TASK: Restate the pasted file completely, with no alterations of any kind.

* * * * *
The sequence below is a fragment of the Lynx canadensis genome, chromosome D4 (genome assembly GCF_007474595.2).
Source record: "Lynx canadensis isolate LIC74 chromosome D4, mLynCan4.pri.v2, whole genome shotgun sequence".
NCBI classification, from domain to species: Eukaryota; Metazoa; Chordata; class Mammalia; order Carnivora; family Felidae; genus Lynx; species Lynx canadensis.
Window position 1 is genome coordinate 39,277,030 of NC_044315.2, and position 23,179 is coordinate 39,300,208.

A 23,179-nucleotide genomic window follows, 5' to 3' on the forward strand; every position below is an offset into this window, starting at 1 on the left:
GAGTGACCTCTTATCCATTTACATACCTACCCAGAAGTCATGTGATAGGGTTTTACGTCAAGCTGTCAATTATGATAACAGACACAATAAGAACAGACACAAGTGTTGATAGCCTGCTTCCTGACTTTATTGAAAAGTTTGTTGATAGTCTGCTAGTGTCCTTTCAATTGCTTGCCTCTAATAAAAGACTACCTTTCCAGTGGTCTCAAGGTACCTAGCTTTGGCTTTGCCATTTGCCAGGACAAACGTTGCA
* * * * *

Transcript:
The sequence below is a fragment of the Lynx canadensis genome, chromosome D4 (genome assembly GCF_007474595.2).
Source record: "Lynx canadensis isolate LIC74 chromosome D4, mLynCan4.pri.v2, whole genome shotgun sequence".
NCBI classification, from domain to species: Eukaryota; Metazoa; Chordata; class Mammalia; order Carnivora; family Felidae; genus Lynx; species Lynx canadensis.
Window position 1 is genome coordinate 39,277,030 of NC_044315.2, and position 23,179 is coordinate 39,300,208.

A 23,179-nucleotide genomic window follows, 5' to 3' on the forward strand; every position below is an offset into this window, starting at 1 on the left:
GAGTGACCTCTTATCCATTTACATACCTACCCAGAAGTCATGTGATAGGGTTTTACGTCAAGCTGTCAATTATGATAACAGACACAATAAGAACAGACACAAGTGTTGATAGCCTGCTTCCTGACTTTATTGAAAAGTTTGTTGATAGTCTGCTAGTGTCCTTTCAATTGCTTGCCTCTAATAAAAGACTACCTTTCCAGTGGTCTCAAGGTACCTAGCTTTGGCTTTGCCATTTGCCAGGACAAACGTTGCA